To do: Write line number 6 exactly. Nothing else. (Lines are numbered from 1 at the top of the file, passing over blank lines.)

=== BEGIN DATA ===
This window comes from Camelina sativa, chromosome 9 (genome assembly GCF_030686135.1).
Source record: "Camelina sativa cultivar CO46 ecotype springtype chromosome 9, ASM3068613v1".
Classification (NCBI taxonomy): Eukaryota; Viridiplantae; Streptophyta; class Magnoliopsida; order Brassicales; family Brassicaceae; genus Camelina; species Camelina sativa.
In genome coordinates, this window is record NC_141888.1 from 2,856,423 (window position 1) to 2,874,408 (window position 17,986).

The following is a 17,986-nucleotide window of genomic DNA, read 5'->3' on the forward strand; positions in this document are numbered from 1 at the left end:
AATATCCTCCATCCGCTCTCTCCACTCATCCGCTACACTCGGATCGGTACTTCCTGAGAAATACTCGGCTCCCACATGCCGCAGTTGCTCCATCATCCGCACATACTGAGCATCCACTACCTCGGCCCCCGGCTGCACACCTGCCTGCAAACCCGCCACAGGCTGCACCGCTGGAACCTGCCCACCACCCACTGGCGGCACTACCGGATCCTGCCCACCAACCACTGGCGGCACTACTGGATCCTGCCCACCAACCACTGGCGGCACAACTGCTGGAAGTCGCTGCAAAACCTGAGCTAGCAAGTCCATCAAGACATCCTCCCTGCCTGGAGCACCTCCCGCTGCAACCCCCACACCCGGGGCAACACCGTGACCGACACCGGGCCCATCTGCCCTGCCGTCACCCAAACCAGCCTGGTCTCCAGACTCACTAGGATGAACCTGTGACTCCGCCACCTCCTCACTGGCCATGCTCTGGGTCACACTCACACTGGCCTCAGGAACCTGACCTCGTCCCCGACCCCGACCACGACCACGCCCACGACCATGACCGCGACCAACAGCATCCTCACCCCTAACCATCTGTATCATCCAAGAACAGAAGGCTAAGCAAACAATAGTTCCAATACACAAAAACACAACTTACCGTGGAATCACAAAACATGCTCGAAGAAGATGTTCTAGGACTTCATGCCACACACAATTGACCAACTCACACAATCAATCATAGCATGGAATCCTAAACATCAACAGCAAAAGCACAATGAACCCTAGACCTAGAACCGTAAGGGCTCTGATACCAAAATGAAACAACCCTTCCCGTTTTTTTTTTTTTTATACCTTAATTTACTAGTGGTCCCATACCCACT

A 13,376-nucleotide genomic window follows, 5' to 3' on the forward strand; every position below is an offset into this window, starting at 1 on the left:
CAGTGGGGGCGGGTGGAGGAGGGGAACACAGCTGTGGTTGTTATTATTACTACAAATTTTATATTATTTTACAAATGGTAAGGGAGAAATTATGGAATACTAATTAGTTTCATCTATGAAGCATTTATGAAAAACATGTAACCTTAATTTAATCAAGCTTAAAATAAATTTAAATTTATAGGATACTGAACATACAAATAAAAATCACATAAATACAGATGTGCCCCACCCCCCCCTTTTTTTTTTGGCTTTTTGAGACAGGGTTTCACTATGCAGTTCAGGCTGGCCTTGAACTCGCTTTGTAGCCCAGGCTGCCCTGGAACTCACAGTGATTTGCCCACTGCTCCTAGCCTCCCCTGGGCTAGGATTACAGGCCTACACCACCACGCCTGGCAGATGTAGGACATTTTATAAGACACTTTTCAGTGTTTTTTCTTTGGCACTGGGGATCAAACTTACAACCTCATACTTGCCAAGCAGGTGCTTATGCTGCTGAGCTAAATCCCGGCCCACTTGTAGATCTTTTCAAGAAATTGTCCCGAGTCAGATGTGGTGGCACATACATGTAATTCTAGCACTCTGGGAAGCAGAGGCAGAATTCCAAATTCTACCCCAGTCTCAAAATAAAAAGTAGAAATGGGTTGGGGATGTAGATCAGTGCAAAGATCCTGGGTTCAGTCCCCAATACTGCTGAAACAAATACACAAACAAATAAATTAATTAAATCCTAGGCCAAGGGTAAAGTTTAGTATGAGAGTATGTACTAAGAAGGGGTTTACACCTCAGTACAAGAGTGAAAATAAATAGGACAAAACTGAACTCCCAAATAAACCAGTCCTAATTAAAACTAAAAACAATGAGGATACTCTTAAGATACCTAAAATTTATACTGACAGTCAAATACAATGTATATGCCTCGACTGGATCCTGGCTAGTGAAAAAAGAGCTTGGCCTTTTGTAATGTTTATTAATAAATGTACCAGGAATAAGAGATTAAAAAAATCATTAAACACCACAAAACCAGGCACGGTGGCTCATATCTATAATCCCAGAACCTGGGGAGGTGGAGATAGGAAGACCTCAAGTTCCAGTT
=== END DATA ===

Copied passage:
AATATCCTCCATCCGCTCTCTCCACTCATCCGCTACACTCGGATCGGTACTTCCTGAGAAATACTCGGCTCCCACATGCCGCAGTTGCTCCATCATCCGCACATACTGAGCATCCACTACCTCGGCCCCCGGCTGCACACCTGCCTGCAAACCCGCCACAGGCTGCACCGCTGGAACCTGCCCACCACCCACTGGCGGCACTACCGGATCCTGCCCACCAACCACTGGCGGCACTACTGGATCCTGCCCACCAACCACTGGCGGCACAACTGCTGGAAGTCGCTGCAAAACCTGAGCTAGCAAGTCCATCAAGACATCCTCCCTGCCTGGAGCACCTCCCGCTGCAACCCCCACACCCGGGGCAACACCGTGACCGACACCGGGCCCATCTGCCCTGCCGTCACCCAAACCAGCCTGGTCTCCAGACTCACTAGGATGAACCTGTGACTCCGCCACCTCCTCACTGGCCATGCTCTGGGTCACACTCACACTGGCCTCAGGAACCTGACCTCGTCCCCGACCCCGACCACGACCACGCCCACGACCATGACCGCGACCAACAGCATCCTCACCCCTAACCATCTGTATCATCCAAGAACAGAAGGCTAAGCAAACAATAGTTCCAATACACAAAAACACAACTTACCGTGGAATCACAAAACATGCTCGAAGAAGATGTTCTAGGACTTCATGCCACACACAATTGACCAACTCACACAATCAATCATAGCATGGAATCCTAAACATCAACAGCAAAAGCACAATGAACCCTAGACCTAGAACCGTAAGGGCTCTGATACCAAAATGAAACAACCCTTCCCGTTTTTTTTTTTTTTATACCTTAATTTACTAGTGGTCCCATACCCACT